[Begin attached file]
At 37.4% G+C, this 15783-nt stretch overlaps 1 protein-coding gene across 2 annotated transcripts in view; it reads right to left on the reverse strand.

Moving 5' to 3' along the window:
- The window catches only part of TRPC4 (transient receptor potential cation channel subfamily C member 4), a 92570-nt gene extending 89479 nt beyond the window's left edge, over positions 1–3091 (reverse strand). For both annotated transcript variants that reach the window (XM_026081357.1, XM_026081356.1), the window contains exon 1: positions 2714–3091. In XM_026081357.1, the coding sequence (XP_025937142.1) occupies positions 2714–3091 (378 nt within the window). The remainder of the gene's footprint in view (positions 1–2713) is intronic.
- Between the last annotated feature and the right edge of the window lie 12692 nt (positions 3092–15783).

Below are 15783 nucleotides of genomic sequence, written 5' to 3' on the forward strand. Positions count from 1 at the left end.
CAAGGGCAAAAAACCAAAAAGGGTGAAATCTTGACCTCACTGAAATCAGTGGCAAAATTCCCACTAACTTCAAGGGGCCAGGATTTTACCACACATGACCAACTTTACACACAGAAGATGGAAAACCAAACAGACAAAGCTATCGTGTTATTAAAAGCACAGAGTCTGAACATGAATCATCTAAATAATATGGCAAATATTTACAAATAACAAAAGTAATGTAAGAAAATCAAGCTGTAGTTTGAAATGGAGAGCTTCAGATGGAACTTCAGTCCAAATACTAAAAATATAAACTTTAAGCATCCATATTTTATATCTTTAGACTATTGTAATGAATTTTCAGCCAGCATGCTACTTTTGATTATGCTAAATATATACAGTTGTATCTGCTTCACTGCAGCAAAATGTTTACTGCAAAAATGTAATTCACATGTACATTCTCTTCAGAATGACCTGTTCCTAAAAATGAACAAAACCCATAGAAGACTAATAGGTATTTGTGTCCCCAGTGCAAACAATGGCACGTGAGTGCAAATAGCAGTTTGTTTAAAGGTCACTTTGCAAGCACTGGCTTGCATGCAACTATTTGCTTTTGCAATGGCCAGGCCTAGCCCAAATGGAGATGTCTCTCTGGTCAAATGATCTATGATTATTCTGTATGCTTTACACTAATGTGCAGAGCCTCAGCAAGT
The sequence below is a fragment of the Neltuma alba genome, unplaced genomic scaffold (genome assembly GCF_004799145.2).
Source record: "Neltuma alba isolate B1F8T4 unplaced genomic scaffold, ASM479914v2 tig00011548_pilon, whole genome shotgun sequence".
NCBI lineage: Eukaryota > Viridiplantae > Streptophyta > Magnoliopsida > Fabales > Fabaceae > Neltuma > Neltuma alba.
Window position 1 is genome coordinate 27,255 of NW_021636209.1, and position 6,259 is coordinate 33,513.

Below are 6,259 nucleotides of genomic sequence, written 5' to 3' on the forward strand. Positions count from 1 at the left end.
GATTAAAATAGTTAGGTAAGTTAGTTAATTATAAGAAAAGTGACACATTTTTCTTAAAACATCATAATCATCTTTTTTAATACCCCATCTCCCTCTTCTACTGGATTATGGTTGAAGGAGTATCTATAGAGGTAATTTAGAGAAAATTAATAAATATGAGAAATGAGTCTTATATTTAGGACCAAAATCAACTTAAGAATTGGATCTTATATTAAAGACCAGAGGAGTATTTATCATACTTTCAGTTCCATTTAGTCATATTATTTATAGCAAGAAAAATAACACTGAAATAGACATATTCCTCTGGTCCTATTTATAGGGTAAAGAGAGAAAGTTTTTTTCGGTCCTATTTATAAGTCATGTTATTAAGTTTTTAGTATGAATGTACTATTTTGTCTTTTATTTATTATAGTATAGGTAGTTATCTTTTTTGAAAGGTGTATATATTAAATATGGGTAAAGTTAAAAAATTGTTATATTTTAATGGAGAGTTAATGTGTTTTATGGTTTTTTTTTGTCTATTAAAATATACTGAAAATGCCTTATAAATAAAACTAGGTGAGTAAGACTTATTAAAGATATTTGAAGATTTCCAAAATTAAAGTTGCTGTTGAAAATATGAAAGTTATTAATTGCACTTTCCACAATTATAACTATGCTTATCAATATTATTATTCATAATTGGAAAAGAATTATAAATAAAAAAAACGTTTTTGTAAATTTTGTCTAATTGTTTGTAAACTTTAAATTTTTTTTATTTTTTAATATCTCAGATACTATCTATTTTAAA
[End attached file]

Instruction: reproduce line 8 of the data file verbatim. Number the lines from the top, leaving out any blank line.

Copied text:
Source record: "Neltuma alba isolate B1F8T4 unplaced genomic scaffold, ASM479914v2 tig00011548_pilon, whole genome shotgun sequence".